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The National Research Council produced the report "Public Participation in Environmental Assessment and Decision Making," in August 2008

(see http://www.nap.edu/catalog.php?record_id=12434)

at the request of the Environmental Protection Agency, the Food and Drug Administration and the departments of energy and agriculture.





NYTimes Story:

http://www.nytimes.com/2008/08/23/science/wacad.html

August 23, 2008

Report Says Public Outreach, Done Right, Aids Policymaking

By CORNELIA DEAN



For decades, laws have required many government agencies to seek public

participation in the establishment of environmental policies. And for decades

critics have derided the requirement as producing little more than confusion,

delay, expense, distorted science and, as a government report once put it, "a

proliferation of opportunities to misinterpret or misapply required

procedures."



But a growing body of evidence suggests that the process, done correctly, can

improve policies and smooth their implementation, according to a report

issued Friday by an expert panel convened by the National Research Council.

Though critics often assert that members of the public are too ignorant to

weigh the science involved in environmental policies, "public participation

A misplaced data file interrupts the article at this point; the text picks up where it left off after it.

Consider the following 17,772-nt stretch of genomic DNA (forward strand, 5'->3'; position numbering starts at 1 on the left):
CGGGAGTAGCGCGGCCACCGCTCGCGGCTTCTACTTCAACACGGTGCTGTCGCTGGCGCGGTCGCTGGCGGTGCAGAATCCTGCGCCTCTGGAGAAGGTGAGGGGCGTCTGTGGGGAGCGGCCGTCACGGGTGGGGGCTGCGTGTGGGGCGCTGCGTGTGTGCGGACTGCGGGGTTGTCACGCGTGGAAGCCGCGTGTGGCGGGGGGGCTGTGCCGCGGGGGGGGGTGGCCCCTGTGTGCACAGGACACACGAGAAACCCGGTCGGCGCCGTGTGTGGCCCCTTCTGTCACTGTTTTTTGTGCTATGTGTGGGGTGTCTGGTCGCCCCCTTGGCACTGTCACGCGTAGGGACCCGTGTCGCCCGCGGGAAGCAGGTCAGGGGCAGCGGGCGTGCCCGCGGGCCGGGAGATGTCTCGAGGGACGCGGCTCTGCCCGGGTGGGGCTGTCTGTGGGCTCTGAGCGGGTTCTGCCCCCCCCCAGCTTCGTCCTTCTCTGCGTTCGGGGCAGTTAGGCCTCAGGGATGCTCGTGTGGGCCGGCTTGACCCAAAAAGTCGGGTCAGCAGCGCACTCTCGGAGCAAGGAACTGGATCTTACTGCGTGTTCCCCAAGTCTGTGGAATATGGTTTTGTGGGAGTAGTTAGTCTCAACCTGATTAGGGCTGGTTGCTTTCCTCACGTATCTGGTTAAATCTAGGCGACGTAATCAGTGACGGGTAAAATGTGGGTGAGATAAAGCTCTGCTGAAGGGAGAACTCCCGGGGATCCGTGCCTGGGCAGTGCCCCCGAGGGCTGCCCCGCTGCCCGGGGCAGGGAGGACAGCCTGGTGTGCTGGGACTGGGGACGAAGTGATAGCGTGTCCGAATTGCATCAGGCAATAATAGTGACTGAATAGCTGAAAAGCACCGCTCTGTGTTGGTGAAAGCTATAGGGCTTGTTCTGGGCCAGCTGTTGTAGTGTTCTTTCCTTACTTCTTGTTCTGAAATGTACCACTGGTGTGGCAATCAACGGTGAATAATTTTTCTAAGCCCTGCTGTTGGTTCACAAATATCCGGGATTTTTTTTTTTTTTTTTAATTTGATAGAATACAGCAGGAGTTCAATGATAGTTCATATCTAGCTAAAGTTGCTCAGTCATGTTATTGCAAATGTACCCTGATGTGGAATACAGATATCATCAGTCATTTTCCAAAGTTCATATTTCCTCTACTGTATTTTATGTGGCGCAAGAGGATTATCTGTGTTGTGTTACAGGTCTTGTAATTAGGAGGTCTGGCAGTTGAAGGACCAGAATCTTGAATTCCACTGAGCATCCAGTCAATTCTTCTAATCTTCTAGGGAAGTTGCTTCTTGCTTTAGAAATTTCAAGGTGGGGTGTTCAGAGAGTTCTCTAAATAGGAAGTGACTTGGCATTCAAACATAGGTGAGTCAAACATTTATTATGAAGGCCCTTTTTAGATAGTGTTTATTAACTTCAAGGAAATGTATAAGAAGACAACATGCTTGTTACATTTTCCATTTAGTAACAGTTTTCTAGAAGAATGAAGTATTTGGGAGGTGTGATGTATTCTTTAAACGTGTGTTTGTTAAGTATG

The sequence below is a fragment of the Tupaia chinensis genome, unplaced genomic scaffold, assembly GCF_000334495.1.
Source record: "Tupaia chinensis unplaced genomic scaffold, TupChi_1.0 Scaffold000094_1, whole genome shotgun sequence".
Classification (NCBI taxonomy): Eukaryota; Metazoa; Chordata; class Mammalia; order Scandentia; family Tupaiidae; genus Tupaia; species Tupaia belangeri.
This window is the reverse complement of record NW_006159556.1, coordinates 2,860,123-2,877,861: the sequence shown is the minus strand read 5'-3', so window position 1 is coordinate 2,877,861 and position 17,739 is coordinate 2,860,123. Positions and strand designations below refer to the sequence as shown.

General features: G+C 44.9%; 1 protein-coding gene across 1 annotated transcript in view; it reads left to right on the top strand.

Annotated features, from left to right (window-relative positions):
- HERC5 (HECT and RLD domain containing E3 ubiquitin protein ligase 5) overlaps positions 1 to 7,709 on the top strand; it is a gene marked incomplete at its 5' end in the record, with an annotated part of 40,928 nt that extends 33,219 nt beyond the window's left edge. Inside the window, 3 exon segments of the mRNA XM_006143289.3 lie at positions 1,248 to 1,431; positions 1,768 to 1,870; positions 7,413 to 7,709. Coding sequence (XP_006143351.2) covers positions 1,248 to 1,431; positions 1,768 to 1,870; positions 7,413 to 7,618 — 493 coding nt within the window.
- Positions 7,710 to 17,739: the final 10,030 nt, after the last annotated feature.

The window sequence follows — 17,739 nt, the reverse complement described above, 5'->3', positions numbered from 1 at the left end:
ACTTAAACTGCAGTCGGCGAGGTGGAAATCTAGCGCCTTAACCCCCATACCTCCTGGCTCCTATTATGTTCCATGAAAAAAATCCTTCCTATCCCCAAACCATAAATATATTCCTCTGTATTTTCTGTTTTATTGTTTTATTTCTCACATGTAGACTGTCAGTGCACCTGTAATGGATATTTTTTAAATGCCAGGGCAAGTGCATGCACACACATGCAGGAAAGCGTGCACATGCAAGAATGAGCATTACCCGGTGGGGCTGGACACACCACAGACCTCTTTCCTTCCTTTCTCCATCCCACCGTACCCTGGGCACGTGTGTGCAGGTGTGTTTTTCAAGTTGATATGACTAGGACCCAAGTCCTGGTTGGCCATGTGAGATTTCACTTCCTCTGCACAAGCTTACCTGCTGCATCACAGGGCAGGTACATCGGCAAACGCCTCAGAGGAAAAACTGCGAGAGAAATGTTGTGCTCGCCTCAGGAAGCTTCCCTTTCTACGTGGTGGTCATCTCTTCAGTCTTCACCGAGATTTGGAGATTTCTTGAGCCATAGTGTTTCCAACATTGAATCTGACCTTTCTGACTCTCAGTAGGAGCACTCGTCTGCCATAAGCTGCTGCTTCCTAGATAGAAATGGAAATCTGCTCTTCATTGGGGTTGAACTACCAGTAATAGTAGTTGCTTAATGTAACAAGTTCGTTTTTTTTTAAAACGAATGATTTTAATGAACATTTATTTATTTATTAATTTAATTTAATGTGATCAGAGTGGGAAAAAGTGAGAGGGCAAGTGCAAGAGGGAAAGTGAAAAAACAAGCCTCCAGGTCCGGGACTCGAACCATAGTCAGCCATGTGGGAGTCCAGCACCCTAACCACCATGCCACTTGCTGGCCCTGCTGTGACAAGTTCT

can help get the science right and get the right science," said Thomas Dietz,

the director of the Environmental Science and Policy Program at Michigan

State University, who headed the panel.



"A lot of science has to be applied to a very local context," he said in a

telephone interview. "Local knowledge is essential."



The council, the research arm of the National Academy of Sciences, produced

the report ("Public Participation in Environmental Assessment and Decision

Making," at http://national-academies.org<http://national-academies.org/>) at the request of the

Environmental Protection Agency, the Food and Drug Administration and the

departments of energy and agriculture. Dr. Dietz said it aims to draw

together an abundance of new research on what he calls "the melding together

of science and democracy" and to offer guidance for agencies beginning public

outreach.



For example, the report notes that agencies may find themselves trying to

wring consensus out of people who disagree practically to the point of

violence. In that event, it says, it can be helpful to schedule field trips

or other events at the beginning of the process, so that participants get to

know each other as more than just representatives of a view they dislike.